Sexual orientation
1 min

PMO copies US embassy’s statement on Uganda’s anti-gay bill

A statement issued by the PMO on Uganda’s proposed anti-gay bill is nearly identical to a statement previously released by a US embassy official, notes the Globe’s Jane Taber.

Canada’s statement, issued by PMO spokesperson Dimitri Soudas:

"If adopted, a bill further criminalizing homosexuality would
constitute a significant step backwards for the protection of human
rights in Uganda. Canada has clearly spoken out
against human-rights violations committed against persons on the basis
of their sexual orientation and we urge states to take all necessary
measures to ensure that sexual orientation and gender identity may
under no circumstances be the basis for criminal penalties, in
particular executions, arrests, or detention.”

The US embassy’s statement, issued weeks ago by US embassy public affairs officer Joann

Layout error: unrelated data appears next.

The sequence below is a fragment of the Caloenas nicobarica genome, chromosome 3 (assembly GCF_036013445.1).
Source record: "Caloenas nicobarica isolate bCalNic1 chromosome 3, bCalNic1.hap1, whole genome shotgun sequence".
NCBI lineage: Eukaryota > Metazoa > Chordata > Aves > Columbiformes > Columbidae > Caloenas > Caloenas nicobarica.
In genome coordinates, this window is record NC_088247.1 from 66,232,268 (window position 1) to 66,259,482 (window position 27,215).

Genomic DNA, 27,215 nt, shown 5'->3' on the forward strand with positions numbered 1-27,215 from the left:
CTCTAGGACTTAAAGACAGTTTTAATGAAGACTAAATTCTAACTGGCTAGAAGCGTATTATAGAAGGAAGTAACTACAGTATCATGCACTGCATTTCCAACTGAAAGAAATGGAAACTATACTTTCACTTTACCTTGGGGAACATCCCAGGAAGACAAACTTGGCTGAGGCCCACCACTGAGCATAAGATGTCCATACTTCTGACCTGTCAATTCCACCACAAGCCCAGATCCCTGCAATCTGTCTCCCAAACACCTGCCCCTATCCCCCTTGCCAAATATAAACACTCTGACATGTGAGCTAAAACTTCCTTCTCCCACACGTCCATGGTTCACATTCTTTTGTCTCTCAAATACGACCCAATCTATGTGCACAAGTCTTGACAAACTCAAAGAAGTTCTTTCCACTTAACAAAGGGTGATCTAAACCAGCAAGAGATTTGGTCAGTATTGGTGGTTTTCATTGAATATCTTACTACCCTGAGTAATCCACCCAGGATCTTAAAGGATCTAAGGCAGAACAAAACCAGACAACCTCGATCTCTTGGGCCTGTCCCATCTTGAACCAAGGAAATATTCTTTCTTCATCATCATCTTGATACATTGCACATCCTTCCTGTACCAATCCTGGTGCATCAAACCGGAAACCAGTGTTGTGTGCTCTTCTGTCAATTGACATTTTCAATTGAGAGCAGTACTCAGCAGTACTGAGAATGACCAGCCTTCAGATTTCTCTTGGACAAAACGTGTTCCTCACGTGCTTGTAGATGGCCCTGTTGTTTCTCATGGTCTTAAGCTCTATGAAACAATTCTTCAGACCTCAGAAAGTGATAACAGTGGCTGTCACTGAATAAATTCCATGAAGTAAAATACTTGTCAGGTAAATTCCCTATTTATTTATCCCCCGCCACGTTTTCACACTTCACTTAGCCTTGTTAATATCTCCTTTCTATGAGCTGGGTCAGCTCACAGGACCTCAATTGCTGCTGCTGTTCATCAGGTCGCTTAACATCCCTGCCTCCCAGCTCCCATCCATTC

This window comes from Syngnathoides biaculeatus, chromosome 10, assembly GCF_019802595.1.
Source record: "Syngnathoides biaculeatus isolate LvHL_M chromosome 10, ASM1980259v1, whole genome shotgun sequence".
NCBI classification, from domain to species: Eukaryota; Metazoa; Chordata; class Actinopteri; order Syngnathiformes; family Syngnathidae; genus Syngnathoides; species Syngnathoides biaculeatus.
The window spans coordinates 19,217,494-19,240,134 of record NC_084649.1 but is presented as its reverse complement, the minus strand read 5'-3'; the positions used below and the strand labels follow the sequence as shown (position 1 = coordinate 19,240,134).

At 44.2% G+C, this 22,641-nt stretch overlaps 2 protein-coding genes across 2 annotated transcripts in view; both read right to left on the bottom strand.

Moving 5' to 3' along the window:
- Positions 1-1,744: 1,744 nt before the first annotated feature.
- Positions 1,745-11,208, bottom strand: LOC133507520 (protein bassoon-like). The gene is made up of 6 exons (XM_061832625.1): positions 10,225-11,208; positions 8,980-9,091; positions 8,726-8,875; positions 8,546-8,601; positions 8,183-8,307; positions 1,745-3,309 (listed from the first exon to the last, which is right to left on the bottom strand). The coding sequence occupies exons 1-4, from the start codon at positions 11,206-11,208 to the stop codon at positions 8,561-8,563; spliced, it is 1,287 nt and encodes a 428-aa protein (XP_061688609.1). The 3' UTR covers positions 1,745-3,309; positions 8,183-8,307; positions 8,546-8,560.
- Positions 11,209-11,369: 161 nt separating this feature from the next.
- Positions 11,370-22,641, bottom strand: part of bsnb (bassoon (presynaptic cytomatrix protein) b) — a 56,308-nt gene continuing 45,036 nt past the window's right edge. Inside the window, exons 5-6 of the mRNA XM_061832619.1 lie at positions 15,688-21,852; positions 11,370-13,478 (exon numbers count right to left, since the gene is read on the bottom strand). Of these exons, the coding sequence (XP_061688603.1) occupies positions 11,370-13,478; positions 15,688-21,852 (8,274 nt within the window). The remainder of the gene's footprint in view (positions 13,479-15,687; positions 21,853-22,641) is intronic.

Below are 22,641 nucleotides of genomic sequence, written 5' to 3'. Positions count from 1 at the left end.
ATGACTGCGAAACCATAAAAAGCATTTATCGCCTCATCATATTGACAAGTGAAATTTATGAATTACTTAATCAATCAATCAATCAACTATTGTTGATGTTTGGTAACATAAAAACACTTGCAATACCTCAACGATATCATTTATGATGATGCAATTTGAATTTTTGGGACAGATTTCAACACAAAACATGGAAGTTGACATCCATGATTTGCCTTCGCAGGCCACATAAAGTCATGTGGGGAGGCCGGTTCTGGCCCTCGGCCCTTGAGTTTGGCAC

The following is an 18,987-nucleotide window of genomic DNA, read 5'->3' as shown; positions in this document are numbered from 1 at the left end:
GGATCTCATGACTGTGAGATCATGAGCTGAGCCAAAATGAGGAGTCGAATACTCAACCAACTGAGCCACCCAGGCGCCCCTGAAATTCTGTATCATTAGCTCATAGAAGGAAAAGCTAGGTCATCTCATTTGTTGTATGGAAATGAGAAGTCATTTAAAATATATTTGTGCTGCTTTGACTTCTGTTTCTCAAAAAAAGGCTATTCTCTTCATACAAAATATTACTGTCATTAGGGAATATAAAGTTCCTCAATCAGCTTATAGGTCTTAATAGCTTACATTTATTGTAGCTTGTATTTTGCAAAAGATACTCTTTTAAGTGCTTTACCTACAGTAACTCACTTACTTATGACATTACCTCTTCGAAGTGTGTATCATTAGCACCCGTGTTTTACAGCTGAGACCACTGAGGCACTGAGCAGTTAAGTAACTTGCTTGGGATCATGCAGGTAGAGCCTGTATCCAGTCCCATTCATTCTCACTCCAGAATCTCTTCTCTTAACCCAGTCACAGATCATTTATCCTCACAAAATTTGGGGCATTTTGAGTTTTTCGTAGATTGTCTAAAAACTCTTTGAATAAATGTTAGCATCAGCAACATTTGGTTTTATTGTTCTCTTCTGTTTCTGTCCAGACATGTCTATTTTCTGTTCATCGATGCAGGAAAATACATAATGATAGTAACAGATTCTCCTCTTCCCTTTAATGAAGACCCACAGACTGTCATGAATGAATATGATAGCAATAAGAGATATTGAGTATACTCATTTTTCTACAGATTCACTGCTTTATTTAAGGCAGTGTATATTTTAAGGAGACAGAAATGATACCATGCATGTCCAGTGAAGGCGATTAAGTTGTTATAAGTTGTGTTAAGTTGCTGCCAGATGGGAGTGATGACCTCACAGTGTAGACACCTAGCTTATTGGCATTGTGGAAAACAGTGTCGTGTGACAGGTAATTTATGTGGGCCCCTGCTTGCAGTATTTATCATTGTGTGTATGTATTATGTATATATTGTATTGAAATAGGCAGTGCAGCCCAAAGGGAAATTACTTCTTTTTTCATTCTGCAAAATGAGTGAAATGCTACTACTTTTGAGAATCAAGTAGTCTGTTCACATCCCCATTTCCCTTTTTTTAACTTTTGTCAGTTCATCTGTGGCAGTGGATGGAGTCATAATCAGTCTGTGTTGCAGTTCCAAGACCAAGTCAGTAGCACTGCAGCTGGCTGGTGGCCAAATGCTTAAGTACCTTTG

Lockard:

"If adopted, a bill further criminalizing homosexuality
would constitute a significant step backwards for the protection of
human rights in Uganda. We urge states to take all necessary measures
to ensure that sexual orientation or gender identity may under no
circumstances be the basis for criminal penalties, in particular
executions, arrests, or detention.”

Read more on Janet Taber’s blog post 

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Uganda’s proposed anti-gay bill is a draconian attempt to wipe out gays from Ugandan society. It would impose a death penalty for anyone convicted of “aggravated homosexuality,” and it would criminalize anyone who fails to report gays and lesbians to the police.

It’s a bit concerning that the PMO — stacked full of gay rights opponents — couldn’t find its own words to oppose such a blatantly awful law.

Still, the real test comes later this week. Harper is attending a Commonwealth summit of 53 countries, an event that is being chaired by Uganda’s president. Will Harper step up to the plate and lead the growing condemnation of Uganda’s anti-gay bill

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